The evolving human is the protagonist of Fifth Wall dramaturgy, trying out forms of ecological consciousness that are more attuned to the scale and complexity of climate change. To make that consciousness something more than an abstraction or a new kind of inflated self-importance, to make it a compelling theatrical experience, will require that intimacy not be sacrificed to achieve scale. And this is where the theatre’s unparalleled articulation of the literal and the metaphoric, the embodied human and his or her frames of meaning, can accomplish something that other art forms can’t as easily: expand the frame while preserving the voice, body, and emotion with which new ecological consciousness will be made. That is the voice, body, and emotion whose task it is to reach across inherited social and national boundaries, to break the fifth wall of anthropocentrism. “Look at me,” the earth’s voice instructs, “If I see myself in your eyes, I’ll know that everything will be okay.”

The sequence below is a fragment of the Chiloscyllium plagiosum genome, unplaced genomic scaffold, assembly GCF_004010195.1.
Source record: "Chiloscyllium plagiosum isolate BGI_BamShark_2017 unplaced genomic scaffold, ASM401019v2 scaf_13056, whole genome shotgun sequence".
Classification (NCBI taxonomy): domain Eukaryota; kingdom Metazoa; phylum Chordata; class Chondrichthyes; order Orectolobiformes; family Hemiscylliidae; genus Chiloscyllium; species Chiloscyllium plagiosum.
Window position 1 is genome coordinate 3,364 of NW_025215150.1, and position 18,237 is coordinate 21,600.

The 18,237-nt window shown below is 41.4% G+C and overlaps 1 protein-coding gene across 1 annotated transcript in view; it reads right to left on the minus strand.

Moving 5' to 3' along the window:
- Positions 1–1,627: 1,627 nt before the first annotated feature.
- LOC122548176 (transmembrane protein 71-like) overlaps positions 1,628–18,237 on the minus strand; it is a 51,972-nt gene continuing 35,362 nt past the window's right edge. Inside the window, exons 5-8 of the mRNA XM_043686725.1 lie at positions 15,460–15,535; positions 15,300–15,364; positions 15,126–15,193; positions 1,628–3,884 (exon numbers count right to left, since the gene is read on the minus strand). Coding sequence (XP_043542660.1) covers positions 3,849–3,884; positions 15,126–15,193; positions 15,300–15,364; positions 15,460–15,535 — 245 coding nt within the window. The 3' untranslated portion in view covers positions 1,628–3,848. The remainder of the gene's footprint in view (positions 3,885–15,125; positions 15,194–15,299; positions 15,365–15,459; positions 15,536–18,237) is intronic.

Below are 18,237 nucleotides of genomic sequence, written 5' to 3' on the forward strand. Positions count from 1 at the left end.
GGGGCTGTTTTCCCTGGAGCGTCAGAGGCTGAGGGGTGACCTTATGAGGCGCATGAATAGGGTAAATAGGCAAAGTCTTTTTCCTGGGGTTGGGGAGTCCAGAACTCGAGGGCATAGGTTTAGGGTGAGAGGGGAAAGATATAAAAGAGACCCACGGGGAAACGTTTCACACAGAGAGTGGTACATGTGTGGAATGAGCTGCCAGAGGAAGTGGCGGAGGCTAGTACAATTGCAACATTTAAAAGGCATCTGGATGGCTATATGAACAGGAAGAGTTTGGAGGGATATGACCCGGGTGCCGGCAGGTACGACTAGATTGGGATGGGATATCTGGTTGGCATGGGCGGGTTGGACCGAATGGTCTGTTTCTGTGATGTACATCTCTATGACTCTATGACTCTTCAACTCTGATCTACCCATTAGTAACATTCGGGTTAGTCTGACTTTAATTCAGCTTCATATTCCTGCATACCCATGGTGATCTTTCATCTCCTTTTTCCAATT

(Top image: Colin Waitt and audience member in Kendra Fanconi’s Finale as part of Where Have All The Glaciers Gone, conceived and directed by Erin B. Mee in New York City. Photo by June Xie.)
Una Chaudhuri is Collegiate Professor and Professor of English and Drama. She is the author of No Man’s Stage: A Semiotic Study of Jean Genet’s Plays, and Staging Place: The Geography of Modern Drama, as well as numerous articles on drama theory and theatre history in such journals as Modern Drama, Theatre Journal, and Theatre. Recent publications include Animal Acts: Performing Species Today, co-edited with Holly Hughes, and Ecocide: Research Theatre and Climate Change, co-authored with Shonni Enelow. With director Fritz Ertl, she has developed a number of theatre pieces using a process they call “Research Theatre,” and she has worked collaboratively with the artist Marina Zurkow, most recently in a multi-platform project entitled “Dear Climate.”